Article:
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Airman 1st Class Octavia Hall, from Yokota Air Base’s 374th Security Forces Squadron, checks IDs at the front gate of Andersen Air Force Base, Guam.

Airman 1st Class Octavia Hall, from Yokota Air Base’s 374th Security Forces Squadron, checks IDs at the front gate of Andersen Air Force Base, Guam. (Jason Carter / S&S)

Airman 1st Class Octavia Hall, from Yokota Air Base’s 374th Security Forces Squadron, checks IDs at the front gate of Andersen Air Force Base, Guam.

Airman 1st Class Octavia Hall, from Yokota Air Base’s 374th Security Forces Squadron, checks IDs at the front gate of Andersen Air Force Base, Guam. (Jason Carter / S&S)

As the day begins on Guam, Staff Sgt. Henry Freeman, from Yokota's 374th Security Forces Squadron, patrols an Andersen Air Force Base housing area on an ATV.

As the day begins on Guam, Staff Sgt. Henry Freeman, from Yokota's 374th Security Forces Squadron, patrols an Andersen Air Force Base housing area on an ATV. (Jason Carter / S&S)

A police officer deployed to Guam from Yokota's 374th Security Forces Squadron does guard duty with a holstered 9mm handgun.

A police officer deployed to Guam from Yokota's 374th Security Forces Squadron does guard duty with a holstered 9mm handgun. (Jason Carter / S&S)

ANDERSEN AIR FORCE BASE, GUAM — Brandishing a machete. Stealing a gas can from an unlocked car. Walking through a hole in the fence.

Cops deployed to this base from Japan are learning that post-typhoon crimes hardly are typical.

Members of Yokota Air Base’s 374th Security Forces Squadron are here helping Andersen’s cops with security until life returns to normal.

Yokota deployed 13 cops to Andersen on Dec. 11, three days after Super Typhoon Pongsona turned gas into gold and flared tempers.

“The first couple days after the typhoon, people were going crazy,” said Staff Sgt. John Ward, a cop with Andersen’s 36th Security Forces Squadron.

“People were just disregarding things like traffic laws. It was too much for us to handle.”

Yokota’s cops work 12-hour daylight shifts, patrolling the fence line in all-terrain vehicles, staffing the gates and walking and biking through housing areas.

Elmendorf Air Force Base in Alaska also deployed 13 cops this week; they keep watch during the night shift.

Members of both squadrons team up with Andersen’s cops on security jobs.

“Our biggest concentration is in the housing area,” where there’s been sporadic looting since the typhoon, said Yokota’s Master Sgt. Kevin Evert, 37.

Base residents have reported missing gas cans and attempted thefts of generators, Evert said.

One woman called security after a five-gallon gas can she left overnight in the back seat of her unlocked car turned up missing, Evert said.

“She said gas was like gold, that she’d rather have her car stolen,” said 374th SFS cop Staff Sgt. Fred Medina, 23.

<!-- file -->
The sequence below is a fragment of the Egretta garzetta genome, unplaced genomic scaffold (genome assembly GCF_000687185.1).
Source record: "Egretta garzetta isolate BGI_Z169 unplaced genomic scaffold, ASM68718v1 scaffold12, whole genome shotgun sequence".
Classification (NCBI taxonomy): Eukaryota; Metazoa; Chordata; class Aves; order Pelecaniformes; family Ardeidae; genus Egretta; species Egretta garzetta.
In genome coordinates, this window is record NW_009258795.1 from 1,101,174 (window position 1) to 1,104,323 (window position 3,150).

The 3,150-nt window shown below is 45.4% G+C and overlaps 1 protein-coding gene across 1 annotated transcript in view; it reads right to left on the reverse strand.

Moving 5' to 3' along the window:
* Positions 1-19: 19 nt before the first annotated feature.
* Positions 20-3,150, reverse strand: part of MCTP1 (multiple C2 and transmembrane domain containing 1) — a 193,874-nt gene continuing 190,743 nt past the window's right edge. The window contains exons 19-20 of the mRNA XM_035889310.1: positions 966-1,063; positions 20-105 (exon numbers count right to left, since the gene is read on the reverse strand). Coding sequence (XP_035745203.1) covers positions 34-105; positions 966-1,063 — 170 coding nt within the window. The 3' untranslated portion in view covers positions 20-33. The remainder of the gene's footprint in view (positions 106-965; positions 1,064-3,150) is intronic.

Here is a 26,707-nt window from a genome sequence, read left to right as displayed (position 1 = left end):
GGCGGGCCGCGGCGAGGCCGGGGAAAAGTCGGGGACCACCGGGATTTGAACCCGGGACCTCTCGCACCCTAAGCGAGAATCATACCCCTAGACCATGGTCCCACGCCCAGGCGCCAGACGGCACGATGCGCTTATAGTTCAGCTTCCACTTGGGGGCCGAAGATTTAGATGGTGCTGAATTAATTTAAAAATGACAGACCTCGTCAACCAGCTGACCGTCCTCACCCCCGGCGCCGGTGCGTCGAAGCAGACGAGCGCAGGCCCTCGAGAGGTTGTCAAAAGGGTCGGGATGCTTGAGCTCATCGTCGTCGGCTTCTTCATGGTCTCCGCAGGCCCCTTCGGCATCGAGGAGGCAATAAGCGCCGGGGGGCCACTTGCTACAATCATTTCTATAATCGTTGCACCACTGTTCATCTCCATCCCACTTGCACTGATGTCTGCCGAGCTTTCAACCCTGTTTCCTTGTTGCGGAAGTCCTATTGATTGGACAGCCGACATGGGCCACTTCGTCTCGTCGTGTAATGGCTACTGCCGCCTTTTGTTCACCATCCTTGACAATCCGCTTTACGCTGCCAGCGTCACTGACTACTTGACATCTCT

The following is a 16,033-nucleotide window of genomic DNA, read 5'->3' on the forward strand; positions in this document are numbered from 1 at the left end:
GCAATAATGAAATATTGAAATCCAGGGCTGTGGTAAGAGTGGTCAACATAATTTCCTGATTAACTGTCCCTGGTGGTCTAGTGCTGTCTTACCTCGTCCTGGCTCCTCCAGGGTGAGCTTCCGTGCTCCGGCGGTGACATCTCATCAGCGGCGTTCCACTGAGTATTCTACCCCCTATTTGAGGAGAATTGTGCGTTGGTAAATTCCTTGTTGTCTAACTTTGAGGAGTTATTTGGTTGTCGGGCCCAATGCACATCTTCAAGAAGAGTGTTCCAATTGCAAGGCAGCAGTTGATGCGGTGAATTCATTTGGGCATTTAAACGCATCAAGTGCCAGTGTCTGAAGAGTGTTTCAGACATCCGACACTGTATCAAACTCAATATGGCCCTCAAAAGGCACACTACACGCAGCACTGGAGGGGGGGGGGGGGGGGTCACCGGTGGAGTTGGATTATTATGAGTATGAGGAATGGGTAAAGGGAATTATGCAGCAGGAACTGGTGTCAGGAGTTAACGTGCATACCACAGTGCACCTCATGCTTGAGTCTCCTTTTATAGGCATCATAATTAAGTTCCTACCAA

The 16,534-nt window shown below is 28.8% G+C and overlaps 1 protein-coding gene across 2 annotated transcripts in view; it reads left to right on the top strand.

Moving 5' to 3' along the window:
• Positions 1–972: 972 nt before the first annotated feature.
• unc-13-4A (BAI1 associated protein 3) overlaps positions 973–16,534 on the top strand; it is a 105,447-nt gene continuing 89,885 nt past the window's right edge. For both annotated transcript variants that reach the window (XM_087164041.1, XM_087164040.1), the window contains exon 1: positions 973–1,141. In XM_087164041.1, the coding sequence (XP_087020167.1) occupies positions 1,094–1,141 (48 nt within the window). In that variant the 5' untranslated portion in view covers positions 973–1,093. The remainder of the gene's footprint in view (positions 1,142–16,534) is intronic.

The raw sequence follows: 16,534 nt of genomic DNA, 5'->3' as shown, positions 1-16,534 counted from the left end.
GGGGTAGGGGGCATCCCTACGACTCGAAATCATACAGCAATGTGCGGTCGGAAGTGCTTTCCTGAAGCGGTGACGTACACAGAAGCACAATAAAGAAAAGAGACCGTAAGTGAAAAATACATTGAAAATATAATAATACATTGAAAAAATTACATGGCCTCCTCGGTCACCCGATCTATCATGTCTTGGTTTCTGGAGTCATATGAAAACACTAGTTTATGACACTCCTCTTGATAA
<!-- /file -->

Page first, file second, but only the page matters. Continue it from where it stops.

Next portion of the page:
The typhoon knocked out power across the island. Many people, both on and off the base, are using fuel-powered generators to produce electricity in their homes and businesses.

Gas was unavailable to most of the public until Sunday, when some service stations reopened.

“There’s been a couple of gas-line altercations, when the wait was four or five hours” at Andersen, Evert said. “People were trying to cut in line.”

Keeping the base perimeter secure after the typhoon’s 180 mph winds blew through was — and still is — a police priority, Evert said.

Areas along the fence were damaged. A contractor on a construction detail in the housing area was caught sneaking through a hole in the fence last week, Evert said. Residents immediately called to report the incident; the man was detained and turned over to Guam police.

“Instead of going through the gate with the rest of his group, he decided to go through a hole, which he apparently had been doing before,” Evert said.

Air Force civil engineers are repairing the fence, Evert said.

Yokota’s cops probably will be deployed through Christmas, they said. Despite the cold showers, the stint in typhoon country is bearable, said 374th SFS cop Staff Sgt. Henry Freeman, 30.

“It’s warm here. Yokota was like 20 degrees at night,” Freeman said. But he’s a newlywed, so the separation from home is “real hard, if you ask my wife,” he said. “But they asked me to go, so I go.”

Their work for Andersen is “pretty much the same as what we do back home,” Medina said.

And then there’s the bizarre: Cops said they caught four teenagers setting off a fire extinguisher in an empty house and hacking up palm trees with a machete.

Schools have been closed since the typhoon.

“Apparently, everyone has machetes around here because of the jungle,” Evert said. “It’s probably because they were bored and had nothing to do.”

author picture
Jennifer reports on the U.S. military from Kaiserslautern, Germany, where she writes about the Air Force, Army and DODEA schools. She’s had previous assignments for Stars and Stripes in Japan, reporting from Yokota and Misawa air bases. Before Stripes, she worked for daily newspapers in Wyoming and Colorado. She’s a graduate of the College of William and Mary in Virginia.
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